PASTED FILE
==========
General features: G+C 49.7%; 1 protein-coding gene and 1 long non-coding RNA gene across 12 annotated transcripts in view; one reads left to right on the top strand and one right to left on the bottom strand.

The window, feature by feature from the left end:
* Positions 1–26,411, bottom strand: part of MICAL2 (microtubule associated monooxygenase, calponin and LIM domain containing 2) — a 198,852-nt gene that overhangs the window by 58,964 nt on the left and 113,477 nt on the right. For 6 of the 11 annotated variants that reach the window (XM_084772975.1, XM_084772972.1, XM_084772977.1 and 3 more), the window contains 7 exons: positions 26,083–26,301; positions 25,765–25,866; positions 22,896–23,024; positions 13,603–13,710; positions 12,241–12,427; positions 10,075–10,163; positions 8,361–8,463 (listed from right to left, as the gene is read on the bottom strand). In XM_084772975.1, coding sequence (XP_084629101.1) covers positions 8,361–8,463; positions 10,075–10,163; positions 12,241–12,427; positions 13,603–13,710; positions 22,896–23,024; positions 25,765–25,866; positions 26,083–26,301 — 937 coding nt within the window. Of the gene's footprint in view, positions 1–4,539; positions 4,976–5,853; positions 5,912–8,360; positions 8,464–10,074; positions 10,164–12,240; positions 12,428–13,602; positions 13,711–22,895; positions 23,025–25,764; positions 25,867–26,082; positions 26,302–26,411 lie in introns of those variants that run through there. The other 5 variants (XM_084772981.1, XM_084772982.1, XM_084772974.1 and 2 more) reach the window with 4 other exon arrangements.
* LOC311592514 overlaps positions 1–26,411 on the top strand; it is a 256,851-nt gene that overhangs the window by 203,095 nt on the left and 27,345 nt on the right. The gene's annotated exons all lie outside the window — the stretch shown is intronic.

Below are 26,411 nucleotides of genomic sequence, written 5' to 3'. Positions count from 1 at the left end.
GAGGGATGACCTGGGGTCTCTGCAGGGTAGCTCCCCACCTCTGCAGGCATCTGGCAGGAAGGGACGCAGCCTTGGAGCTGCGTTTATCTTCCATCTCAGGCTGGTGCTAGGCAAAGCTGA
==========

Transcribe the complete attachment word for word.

General features: G+C 49.7%; 1 protein-coding gene and 1 long non-coding RNA gene across 12 annotated transcripts in view; one reads left to right on the top strand and one right to left on the bottom strand.

The window, feature by feature from the left end:
* Positions 1–26,411, bottom strand: part of MICAL2 (microtubule associated monooxygenase, calponin and LIM domain containing 2) — a 198,852-nt gene that overhangs the window by 58,964 nt on the left and 113,477 nt on the right. For 6 of the 11 annotated variants that reach the window (XM_084772975.1, XM_084772972.1, XM_084772977.1 and 3 more), the window contains 7 exons: positions 26,083–26,301; positions 25,765–25,866; positions 22,896–23,024; positions 13,603–13,710; positions 12,241–12,427; positions 10,075–10,163; positions 8,361–8,463 (listed from right to left, as the gene is read on the bottom strand). In XM_084772975.1, coding sequence (XP_084629101.1) covers positions 8,361–8,463; positions 10,075–10,163; positions 12,241–12,427; positions 13,603–13,710; positions 22,896–23,024; positions 25,765–25,866; positions 26,083–26,301 — 937 coding nt within the window. Of the gene's footprint in view, positions 1–4,539; positions 4,976–5,853; positions 5,912–8,360; positions 8,464–10,074; positions 10,164–12,240; positions 12,428–13,602; positions 13,711–22,895; positions 23,025–25,764; positions 25,867–26,082; positions 26,302–26,411 lie in introns of those variants that run through there. The other 5 variants (XM_084772981.1, XM_084772982.1, XM_084772974.1 and 2 more) reach the window with 4 other exon arrangements.
* LOC311592514 overlaps positions 1–26,411 on the top strand; it is a 256,851-nt gene that overhangs the window by 203,095 nt on the left and 27,345 nt on the right. The gene's annotated exons all lie outside the window — the stretch shown is intronic.

Below are 26,411 nucleotides of genomic sequence, written 5' to 3'. Positions count from 1 at the left end.
GAGGGATGACCTGGGGTCTCTGCAGGGTAGCTCCCCACCTCTGCAGGCATCTGGCAGGAAGGGACGCAGCCTTGGAGCTGCGTTTATCTTCCATCTCAGGCTGGTGCTAGGCAAAGCTGA